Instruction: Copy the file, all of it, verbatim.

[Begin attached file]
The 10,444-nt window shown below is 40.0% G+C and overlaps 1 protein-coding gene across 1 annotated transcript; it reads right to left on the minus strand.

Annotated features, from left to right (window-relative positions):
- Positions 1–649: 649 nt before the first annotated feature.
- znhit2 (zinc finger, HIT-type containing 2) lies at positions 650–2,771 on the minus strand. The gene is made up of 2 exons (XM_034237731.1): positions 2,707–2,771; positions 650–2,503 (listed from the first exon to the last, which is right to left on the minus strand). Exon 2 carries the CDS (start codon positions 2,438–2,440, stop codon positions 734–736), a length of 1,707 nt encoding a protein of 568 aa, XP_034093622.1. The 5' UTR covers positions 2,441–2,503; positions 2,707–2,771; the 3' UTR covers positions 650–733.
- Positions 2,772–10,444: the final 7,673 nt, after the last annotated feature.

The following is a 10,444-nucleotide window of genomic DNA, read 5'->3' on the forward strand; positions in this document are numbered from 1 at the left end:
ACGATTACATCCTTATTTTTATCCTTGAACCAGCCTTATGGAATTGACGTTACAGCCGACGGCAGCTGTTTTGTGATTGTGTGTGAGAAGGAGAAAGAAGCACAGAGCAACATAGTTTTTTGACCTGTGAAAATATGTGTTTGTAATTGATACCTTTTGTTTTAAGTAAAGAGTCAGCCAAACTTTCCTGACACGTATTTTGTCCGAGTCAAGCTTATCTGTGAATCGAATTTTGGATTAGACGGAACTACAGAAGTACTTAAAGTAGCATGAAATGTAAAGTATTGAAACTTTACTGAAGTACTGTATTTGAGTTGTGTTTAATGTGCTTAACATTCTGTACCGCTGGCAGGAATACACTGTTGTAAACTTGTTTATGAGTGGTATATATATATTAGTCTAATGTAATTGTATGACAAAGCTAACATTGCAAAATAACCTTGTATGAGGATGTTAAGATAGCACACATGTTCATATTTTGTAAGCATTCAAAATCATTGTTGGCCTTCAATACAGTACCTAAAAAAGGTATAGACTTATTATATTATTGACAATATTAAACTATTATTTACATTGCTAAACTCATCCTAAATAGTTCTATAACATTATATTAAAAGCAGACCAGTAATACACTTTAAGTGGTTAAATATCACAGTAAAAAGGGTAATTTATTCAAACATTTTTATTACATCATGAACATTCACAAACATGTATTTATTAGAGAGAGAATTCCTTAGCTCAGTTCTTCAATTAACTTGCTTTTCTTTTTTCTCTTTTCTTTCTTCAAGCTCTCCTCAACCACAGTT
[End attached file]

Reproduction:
The 10,444-nt window shown below is 40.0% G+C and overlaps 1 protein-coding gene across 1 annotated transcript; it reads right to left on the minus strand.

Annotated features, from left to right (window-relative positions):
- Positions 1–649: 649 nt before the first annotated feature.
- znhit2 (zinc finger, HIT-type containing 2) lies at positions 650–2,771 on the minus strand. The gene is made up of 2 exons (XM_034237731.1): positions 2,707–2,771; positions 650–2,503 (listed from the first exon to the last, which is right to left on the minus strand). Exon 2 carries the CDS (start codon positions 2,438–2,440, stop codon positions 734–736), a length of 1,707 nt encoding a protein of 568 aa, XP_034093622.1. The 5' UTR covers positions 2,441–2,503; positions 2,707–2,771; the 3' UTR covers positions 650–733.
- Positions 2,772–10,444: the final 7,673 nt, after the last annotated feature.

The following is a 10,444-nucleotide window of genomic DNA, read 5'->3' on the forward strand; positions in this document are numbered from 1 at the left end:
ACGATTACATCCTTATTTTTATCCTTGAACCAGCCTTATGGAATTGACGTTACAGCCGACGGCAGCTGTTTTGTGATTGTGTGTGAGAAGGAGAAAGAAGCACAGAGCAACATAGTTTTTTGACCTGTGAAAATATGTGTTTGTAATTGATACCTTTTGTTTTAAGTAAAGAGTCAGCCAAACTTTCCTGACACGTATTTTGTCCGAGTCAAGCTTATCTGTGAATCGAATTTTGGATTAGACGGAACTACAGAAGTACTTAAAGTAGCATGAAATGTAAAGTATTGAAACTTTACTGAAGTACTGTATTTGAGTTGTGTTTAATGTGCTTAACATTCTGTACCGCTGGCAGGAATACACTGTTGTAAACTTGTTTATGAGTGGTATATATATATTAGTCTAATGTAATTGTATGACAAAGCTAACATTGCAAAATAACCTTGTATGAGGATGTTAAGATAGCACACATGTTCATATTTTGTAAGCATTCAAAATCATTGTTGGCCTTCAATACAGTACCTAAAAAAGGTATAGACTTATTATATTATTGACAATATTAAACTATTATTTACATTGCTAAACTCATCCTAAATAGTTCTATAACATTATATTAAAAGCAGACCAGTAATACACTTTAAGTGGTTAAATATCACAGTAAAAAGGGTAATTTATTCAAACATTTTTATTACATCATGAACATTCACAAACATGTATTTATTAGAGAGAGAATTCCTTAGCTCAGTTCTTCAATTAACTTGCTTTTCTTTTTTCTCTTTTCTTTCTTCAAGCTCTCCTCAACCACAGTT